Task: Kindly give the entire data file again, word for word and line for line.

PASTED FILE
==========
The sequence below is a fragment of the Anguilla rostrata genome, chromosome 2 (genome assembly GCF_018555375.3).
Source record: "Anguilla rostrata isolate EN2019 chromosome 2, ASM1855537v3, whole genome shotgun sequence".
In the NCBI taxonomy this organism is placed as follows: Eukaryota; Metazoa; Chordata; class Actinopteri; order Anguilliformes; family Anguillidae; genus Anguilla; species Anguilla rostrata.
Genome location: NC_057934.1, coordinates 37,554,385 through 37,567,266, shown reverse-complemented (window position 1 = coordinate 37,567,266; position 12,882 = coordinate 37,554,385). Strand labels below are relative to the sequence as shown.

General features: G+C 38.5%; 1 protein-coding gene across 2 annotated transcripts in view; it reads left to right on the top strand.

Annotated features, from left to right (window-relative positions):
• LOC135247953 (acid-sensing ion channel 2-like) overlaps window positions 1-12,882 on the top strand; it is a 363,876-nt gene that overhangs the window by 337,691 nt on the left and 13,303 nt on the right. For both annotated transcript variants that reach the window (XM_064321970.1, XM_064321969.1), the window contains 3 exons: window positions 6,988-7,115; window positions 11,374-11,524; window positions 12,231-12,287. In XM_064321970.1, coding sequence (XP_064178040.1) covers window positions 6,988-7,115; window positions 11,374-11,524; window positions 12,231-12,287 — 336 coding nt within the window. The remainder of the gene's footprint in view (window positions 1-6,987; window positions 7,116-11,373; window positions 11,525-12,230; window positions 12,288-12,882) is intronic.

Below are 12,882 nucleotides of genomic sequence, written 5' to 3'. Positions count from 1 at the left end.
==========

The sequence below is a fragment of the Anguilla rostrata genome, chromosome 2 (genome assembly GCF_018555375.3).
Source record: "Anguilla rostrata isolate EN2019 chromosome 2, ASM1855537v3, whole genome shotgun sequence".
In the NCBI taxonomy this organism is placed as follows: Eukaryota; Metazoa; Chordata; class Actinopteri; order Anguilliformes; family Anguillidae; genus Anguilla; species Anguilla rostrata.
Genome location: NC_057934.1, coordinates 37,554,385 through 37,567,266, shown reverse-complemented (window position 1 = coordinate 37,567,266; position 12,882 = coordinate 37,554,385). Strand labels below are relative to the sequence as shown.

General features: G+C 38.5%; 1 protein-coding gene across 2 annotated transcripts in view; it reads left to right on the top strand.

Annotated features, from left to right (window-relative positions):
• LOC135247953 (acid-sensing ion channel 2-like) overlaps window positions 1-12,882 on the top strand; it is a 363,876-nt gene that overhangs the window by 337,691 nt on the left and 13,303 nt on the right. For both annotated transcript variants that reach the window (XM_064321970.1, XM_064321969.1), the window contains 3 exons: window positions 6,988-7,115; window positions 11,374-11,524; window positions 12,231-12,287. In XM_064321970.1, coding sequence (XP_064178040.1) covers window positions 6,988-7,115; window positions 11,374-11,524; window positions 12,231-12,287 — 336 coding nt within the window. The remainder of the gene's footprint in view (window positions 1-6,987; window positions 7,116-11,373; window positions 11,525-12,230; window positions 12,288-12,882) is intronic.

Below are 12,882 nucleotides of genomic sequence, written 5' to 3'. Positions count from 1 at the left end.